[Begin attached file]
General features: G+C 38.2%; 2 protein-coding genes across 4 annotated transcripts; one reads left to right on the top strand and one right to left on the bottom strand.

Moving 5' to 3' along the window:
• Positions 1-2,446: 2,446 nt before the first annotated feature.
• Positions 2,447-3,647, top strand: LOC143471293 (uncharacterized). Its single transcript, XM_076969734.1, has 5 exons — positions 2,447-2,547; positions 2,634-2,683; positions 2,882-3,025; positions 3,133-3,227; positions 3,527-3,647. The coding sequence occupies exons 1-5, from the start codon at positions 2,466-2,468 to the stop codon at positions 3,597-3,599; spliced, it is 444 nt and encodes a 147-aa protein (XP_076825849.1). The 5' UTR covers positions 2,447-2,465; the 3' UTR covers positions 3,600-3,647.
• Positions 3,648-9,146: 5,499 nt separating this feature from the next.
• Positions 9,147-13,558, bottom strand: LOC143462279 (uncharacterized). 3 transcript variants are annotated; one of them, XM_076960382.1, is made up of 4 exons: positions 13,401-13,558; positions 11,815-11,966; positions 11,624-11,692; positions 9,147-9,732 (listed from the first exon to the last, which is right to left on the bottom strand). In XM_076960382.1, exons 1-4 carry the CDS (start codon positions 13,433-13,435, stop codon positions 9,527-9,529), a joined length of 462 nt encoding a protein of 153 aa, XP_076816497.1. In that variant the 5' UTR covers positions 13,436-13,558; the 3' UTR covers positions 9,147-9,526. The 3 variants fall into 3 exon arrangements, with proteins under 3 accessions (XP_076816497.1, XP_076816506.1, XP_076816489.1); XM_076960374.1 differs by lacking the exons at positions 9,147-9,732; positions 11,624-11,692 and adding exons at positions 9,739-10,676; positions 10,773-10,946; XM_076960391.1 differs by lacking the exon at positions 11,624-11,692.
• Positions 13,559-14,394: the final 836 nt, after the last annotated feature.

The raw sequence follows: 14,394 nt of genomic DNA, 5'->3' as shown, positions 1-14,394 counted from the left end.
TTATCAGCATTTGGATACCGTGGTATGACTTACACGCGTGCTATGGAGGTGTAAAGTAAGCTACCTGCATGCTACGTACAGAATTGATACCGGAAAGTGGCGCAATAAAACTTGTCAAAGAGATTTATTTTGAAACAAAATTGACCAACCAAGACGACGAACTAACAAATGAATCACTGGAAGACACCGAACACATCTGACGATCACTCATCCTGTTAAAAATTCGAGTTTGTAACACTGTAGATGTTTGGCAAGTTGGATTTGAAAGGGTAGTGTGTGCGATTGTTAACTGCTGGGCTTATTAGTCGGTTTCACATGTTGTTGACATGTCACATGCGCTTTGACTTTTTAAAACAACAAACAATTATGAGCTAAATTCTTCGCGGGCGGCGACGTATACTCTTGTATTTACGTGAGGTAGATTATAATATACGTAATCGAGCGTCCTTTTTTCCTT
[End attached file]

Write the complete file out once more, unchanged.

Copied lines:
General features: G+C 38.2%; 2 protein-coding genes across 4 annotated transcripts; one reads left to right on the top strand and one right to left on the bottom strand.

Moving 5' to 3' along the window:
• Positions 1-2,446: 2,446 nt before the first annotated feature.
• Positions 2,447-3,647, top strand: LOC143471293 (uncharacterized). Its single transcript, XM_076969734.1, has 5 exons — positions 2,447-2,547; positions 2,634-2,683; positions 2,882-3,025; positions 3,133-3,227; positions 3,527-3,647. The coding sequence occupies exons 1-5, from the start codon at positions 2,466-2,468 to the stop codon at positions 3,597-3,599; spliced, it is 444 nt and encodes a 147-aa protein (XP_076825849.1). The 5' UTR covers positions 2,447-2,465; the 3' UTR covers positions 3,600-3,647.
• Positions 3,648-9,146: 5,499 nt separating this feature from the next.
• Positions 9,147-13,558, bottom strand: LOC143462279 (uncharacterized). 3 transcript variants are annotated; one of them, XM_076960382.1, is made up of 4 exons: positions 13,401-13,558; positions 11,815-11,966; positions 11,624-11,692; positions 9,147-9,732 (listed from the first exon to the last, which is right to left on the bottom strand). In XM_076960382.1, exons 1-4 carry the CDS (start codon positions 13,433-13,435, stop codon positions 9,527-9,529), a joined length of 462 nt encoding a protein of 153 aa, XP_076816497.1. In that variant the 5' UTR covers positions 13,436-13,558; the 3' UTR covers positions 9,147-9,526. The 3 variants fall into 3 exon arrangements, with proteins under 3 accessions (XP_076816497.1, XP_076816506.1, XP_076816489.1); XM_076960374.1 differs by lacking the exons at positions 9,147-9,732; positions 11,624-11,692 and adding exons at positions 9,739-10,676; positions 10,773-10,946; XM_076960391.1 differs by lacking the exon at positions 11,624-11,692.
• Positions 13,559-14,394: the final 836 nt, after the last annotated feature.

The raw sequence follows: 14,394 nt of genomic DNA, 5'->3' as shown, positions 1-14,394 counted from the left end.
TTATCAGCATTTGGATACCGTGGTATGACTTACACGCGTGCTATGGAGGTGTAAAGTAAGCTACCTGCATGCTACGTACAGAATTGATACCGGAAAGTGGCGCAATAAAACTTGTCAAAGAGATTTATTTTGAAACAAAATTGACCAACCAAGACGACGAACTAACAAATGAATCACTGGAAGACACCGAACACATCTGACGATCACTCATCCTGTTAAAAATTCGAGTTTGTAACACTGTAGATGTTTGGCAAGTTGGATTTGAAAGGGTAGTGTGTGCGATTGTTAACTGCTGGGCTTATTAGTCGGTTTCACATGTTGTTGACATGTCACATGCGCTTTGACTTTTTAAAACAACAAACAATTATGAGCTAAATTCTTCGCGGGCGGCGACGTATACTCTTGTATTTACGTGAGGTAGATTATAATATACGTAATCGAGCGTCCTTTTTTCCTT